2. Treat associated symptoms - many of the clinical symptoms of dementia can be treated. Seizures should be treated with standard anticonvulsant therapy; insomnia with mild night sedation; aggression, irritability and psychotic features with neuroleptic medication, and low mood with antidepressants.
3. Psychological intervention - although not fully researched in the field of learning disability, there is growing evidence that psychological/behavioural intervention can benefit adults with dementia in the general population (Hollins and Sinason, 2000). Reminiscence therapy, reality-orientation therapy and behavioural therapy (including occupational therapy) can maintain current skills and reduce deterioration.
4. Support for carers - most Down’s syndrome adults with dementia reside in the community, either with family carers or with paid carers. Education, advocacy, increased community nursing support and greater involvement of the primary health care and end-of-life services can all enable people with dementia to be managed for longer in their homes and delay necessary admission to a nursing home (Watchman and Janicki, 2017). Carers can also receive considerable support from charities such as the Down’s Syndrome Association and the Alzheimer's Society (see Figure 4 for contact details).
- Affective disorders
In the general population, the prevalence of affective disorders varies depending on the diagnostic criteria used, but the rate of depression is in the order of 2-10%. Among people with intellectual disabilities as a whole, the prevalence of depression is approximately 1-3.5%. Few epidemiological studies of depression or mania in people with Down’s syndrome have been reported. Myers and Pueschel (1991), in their study of 497 people with Down’s syndrome found depression in 10 adults (2%). Prasher (1995), in a study of 201 adults with Down’s syndrome, found a point prevalence of 5.0% and Walker et al (2011) in their review of the literature reported prevalence rates of depression in Down’s syndrome to range between 0-11.1%. Rates of depression in persons with Down’s syndrome as compared to non-Down’s syndrome persons with intellectual disabilities were recently found to similar in younger adults; however in older adults with Down’s syndrome, the rates of depression are reported to be higher (Dykens et al, 2015).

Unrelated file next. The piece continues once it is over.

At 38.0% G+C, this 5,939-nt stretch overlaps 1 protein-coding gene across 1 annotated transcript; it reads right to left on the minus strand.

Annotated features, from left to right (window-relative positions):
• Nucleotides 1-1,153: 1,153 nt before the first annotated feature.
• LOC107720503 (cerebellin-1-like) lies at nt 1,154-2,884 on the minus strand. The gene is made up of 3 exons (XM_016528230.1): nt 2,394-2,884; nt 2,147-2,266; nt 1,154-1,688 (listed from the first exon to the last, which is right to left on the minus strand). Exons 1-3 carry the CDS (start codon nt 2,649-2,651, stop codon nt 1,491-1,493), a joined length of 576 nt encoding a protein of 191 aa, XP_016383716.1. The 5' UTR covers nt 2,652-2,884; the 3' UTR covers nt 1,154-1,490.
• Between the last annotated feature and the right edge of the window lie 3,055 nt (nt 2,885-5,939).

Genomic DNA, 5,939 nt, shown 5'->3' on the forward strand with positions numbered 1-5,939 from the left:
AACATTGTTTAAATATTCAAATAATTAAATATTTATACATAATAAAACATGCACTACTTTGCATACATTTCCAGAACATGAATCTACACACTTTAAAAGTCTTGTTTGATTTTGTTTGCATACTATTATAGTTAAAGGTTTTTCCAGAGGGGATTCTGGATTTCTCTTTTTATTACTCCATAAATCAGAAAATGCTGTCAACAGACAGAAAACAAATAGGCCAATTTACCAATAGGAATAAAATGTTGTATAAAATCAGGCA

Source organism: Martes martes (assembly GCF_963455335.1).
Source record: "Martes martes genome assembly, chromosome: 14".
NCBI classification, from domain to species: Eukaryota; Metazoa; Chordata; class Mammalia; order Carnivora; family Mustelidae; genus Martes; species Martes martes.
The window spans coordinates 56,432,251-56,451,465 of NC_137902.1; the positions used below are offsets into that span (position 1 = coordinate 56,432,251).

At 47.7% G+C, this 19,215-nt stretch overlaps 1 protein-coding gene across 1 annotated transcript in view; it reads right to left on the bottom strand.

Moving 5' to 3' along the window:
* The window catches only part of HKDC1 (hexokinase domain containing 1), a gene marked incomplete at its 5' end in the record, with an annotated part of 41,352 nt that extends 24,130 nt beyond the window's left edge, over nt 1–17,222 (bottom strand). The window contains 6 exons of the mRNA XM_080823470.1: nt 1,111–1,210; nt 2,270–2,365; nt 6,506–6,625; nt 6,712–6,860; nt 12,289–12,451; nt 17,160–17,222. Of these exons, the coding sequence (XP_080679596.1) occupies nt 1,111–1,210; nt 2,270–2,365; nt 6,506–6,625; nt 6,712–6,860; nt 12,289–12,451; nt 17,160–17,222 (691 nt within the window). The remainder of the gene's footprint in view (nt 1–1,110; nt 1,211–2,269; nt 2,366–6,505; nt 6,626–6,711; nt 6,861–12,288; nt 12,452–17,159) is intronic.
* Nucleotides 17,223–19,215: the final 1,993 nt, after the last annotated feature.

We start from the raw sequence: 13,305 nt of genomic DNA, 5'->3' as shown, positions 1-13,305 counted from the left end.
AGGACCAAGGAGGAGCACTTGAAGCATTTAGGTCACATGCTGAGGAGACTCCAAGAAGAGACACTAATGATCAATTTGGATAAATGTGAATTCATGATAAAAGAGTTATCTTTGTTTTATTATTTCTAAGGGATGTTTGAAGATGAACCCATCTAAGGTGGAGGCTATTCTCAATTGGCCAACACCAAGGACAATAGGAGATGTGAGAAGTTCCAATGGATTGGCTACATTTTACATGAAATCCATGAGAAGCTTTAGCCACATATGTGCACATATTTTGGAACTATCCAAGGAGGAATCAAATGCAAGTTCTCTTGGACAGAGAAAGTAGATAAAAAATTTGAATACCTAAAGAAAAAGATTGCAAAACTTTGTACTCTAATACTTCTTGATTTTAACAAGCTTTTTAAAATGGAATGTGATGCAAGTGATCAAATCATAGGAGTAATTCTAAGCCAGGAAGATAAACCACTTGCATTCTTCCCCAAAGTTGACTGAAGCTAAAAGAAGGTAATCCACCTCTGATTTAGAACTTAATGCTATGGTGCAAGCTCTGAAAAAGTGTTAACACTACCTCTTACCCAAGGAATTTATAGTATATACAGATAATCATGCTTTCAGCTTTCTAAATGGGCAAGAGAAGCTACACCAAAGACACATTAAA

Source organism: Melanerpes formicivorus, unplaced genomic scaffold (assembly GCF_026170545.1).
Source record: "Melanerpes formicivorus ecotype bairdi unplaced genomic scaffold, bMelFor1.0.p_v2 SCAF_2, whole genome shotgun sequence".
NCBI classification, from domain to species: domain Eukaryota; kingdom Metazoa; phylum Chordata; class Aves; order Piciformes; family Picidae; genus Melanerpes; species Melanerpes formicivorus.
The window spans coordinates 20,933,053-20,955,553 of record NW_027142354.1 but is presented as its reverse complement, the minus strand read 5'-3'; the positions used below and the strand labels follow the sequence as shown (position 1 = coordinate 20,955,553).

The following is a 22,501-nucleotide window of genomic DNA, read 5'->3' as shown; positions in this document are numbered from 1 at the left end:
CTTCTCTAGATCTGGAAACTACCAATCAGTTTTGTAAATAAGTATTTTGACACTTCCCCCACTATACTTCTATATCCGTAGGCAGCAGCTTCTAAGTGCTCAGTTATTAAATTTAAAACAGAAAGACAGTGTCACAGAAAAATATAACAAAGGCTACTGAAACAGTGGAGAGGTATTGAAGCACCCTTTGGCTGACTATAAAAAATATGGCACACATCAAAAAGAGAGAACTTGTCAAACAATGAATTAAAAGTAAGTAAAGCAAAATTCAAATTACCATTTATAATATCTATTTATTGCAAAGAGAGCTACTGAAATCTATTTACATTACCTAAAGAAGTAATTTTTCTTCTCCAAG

A number of potential risk factors for depression in Down’s syndrome have been proposed (Walker et al, 2011; Dykens et al, 2015; Foley et al, 2015):
- Studies have shown that whole brain volumes of individuals with Down’s syndrome are smaller compared to the general population. Smaller total brain volume, in particular smaller hippocampal volume, is associated with increased risk of depression
- Gender differences in prevalence of depression are similar in Down’s syndrome compared to the general population, in that there is a higher prevalence amongst women
- Significant life events
- Social isolation
- Physical and/or sexual abuse
- Advancing age
- Lower functioning in activities of daily living
The presentation of depression in adults with Down’s syndrome can differ significantly to that in the general population. Cognitive features (e.g. disturbance of memory, loss of concentration, suicidal ideation) may not be apparent. Biological features (psychomotor retardation, disturbed sleep, loss of appetite, loss of weight, fatigue) may be more significant. Decline in adaptive skills (e.g. dressing, washing, feeding), anhedonia, anxiety, agitation are significantly associated with depression.